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Inquiro UAB's Undergraduate Research Journal
Inquiro Volumne 9 |2015 cover image

Author: Aseel Dib

Department: Department of Neurology, University of Alabama at Birmingham, Birmingham, AL, USA

In the spring of 2015, I had the wonderful opportunity to join the lab of Dr. David Standaert and participate in research involving dystonia, a mysterious movement disorder characterized by involuntary muscle contractions and tremors. My connection to the field of movement disorders stems from much more personal roots besides my interest in the underlying mechanisms of science. During my freshman year of high school, my father was diagnosed with Parkinson’s Disease. I remember my confusion and personal struggle to understand the debilitating disease that had taken over my father’s body. As I matured, my eagerness to be fully educated and understand the means underlying movement disorders grew along with me. My father has been participating in the Parkinson’s Research study at UAB under Dr. David Standaert for a couple of years. After each appointment, my father would return with a stack of research articles explaining the latest findings of his disease that I would enjoy reading, amazed by the different terminology and techniques that I never knew existed. When time came around to find a research mentor, I had no hesitation in delving into studying movement disorders under a more fundamental level in the Standaert lab.

As it was my first time in a laboratory-based research setting, I was quite nervous and unfamiliar with many of the skills and techniques required. Nevertheless, thanks to the help of my mentor, I was trained to acquire all that I needed to know in order to be successful in the lab. Dystonia, which leads to abnormal postures or repetitive and slow movements, is one of the most common movement disorders in the US.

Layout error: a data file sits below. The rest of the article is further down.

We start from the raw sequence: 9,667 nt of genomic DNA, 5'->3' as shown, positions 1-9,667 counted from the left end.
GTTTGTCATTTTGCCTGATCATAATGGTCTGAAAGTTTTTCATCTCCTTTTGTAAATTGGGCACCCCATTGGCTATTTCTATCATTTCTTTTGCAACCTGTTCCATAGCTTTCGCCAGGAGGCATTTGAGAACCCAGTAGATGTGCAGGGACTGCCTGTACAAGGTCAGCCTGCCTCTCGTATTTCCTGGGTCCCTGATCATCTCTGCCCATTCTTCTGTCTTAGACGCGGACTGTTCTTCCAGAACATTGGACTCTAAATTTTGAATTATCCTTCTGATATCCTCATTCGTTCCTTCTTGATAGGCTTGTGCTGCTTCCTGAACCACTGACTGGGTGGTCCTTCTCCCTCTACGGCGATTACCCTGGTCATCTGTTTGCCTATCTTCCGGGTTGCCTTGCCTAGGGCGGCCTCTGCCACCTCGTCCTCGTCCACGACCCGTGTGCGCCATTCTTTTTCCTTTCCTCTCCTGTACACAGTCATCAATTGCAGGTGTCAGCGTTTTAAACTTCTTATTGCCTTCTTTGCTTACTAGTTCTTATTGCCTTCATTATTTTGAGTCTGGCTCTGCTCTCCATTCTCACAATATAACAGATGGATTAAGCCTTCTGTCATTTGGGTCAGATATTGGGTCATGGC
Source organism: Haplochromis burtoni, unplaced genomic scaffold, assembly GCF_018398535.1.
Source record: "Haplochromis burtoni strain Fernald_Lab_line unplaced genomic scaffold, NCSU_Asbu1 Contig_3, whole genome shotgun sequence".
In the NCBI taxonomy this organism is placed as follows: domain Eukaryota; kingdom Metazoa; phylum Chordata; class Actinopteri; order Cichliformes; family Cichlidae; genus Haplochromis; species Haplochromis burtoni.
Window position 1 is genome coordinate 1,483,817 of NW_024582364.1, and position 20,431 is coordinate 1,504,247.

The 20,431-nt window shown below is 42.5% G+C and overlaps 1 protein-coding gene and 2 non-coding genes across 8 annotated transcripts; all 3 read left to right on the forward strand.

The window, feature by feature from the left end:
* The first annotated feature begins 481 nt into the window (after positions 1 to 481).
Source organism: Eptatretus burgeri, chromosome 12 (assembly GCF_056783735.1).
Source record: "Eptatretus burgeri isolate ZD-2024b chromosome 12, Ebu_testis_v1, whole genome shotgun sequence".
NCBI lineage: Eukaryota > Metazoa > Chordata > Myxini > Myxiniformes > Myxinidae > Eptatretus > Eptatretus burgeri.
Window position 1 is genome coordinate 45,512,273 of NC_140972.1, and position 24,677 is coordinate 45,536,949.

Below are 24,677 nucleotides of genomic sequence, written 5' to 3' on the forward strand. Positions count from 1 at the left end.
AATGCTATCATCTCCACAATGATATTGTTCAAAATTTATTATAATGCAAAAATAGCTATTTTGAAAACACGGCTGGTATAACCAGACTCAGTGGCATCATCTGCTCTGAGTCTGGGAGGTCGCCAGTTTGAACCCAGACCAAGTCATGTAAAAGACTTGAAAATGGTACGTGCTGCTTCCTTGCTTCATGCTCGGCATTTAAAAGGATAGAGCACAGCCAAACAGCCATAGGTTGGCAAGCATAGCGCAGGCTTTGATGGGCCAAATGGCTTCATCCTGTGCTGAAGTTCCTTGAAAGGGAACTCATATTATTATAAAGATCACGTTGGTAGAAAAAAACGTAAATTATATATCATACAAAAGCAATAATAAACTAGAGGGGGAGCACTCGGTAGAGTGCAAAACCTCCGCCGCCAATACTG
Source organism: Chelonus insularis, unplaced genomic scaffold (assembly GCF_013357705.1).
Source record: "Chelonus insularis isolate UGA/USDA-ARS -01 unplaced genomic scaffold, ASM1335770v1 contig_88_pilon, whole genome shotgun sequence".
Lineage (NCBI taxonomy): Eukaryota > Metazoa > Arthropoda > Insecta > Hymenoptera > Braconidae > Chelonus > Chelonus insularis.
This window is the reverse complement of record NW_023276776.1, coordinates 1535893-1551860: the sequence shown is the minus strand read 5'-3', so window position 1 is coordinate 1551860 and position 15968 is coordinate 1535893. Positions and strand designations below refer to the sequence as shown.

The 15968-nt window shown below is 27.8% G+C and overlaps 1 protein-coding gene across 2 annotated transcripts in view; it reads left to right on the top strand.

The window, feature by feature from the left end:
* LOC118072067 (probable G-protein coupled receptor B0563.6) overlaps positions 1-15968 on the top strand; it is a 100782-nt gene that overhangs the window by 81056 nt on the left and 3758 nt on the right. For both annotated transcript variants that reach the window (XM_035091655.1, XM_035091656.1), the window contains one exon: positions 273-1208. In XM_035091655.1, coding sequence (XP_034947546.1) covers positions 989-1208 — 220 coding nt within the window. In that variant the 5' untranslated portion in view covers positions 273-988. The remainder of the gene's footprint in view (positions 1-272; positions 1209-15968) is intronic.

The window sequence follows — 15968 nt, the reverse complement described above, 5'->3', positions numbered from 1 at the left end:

What differentiates dystonia from Parkinson’s Disease is that the combination of symptoms targets a wide range of ages, from infancy to late adulthood. Dystonia cannot be cured and may last either for a few years or throughout a lifetime. Depending upon the type of dystonia, symptoms may include foot cramps, rapid eye movements, muscle tremors, as well as some difficulty in speech. The cause for dystonia is still a mystery but it is suspected to stem from damage in the basal ganglia or other regions of the brain involved in motor control. Currently, there are no medications that can slow dystonia’s progression or prevent it; however, there are a few treatments that can alleviate some of the symptoms, such as anticholinergic agents, dopaminergic agents, injections of botulinum toxin (Botox) within affected muscles, and deep brain stimulation. Dystonia is currently an active area of investigation, with new therapies continually being developed in the hope to find a better treatment.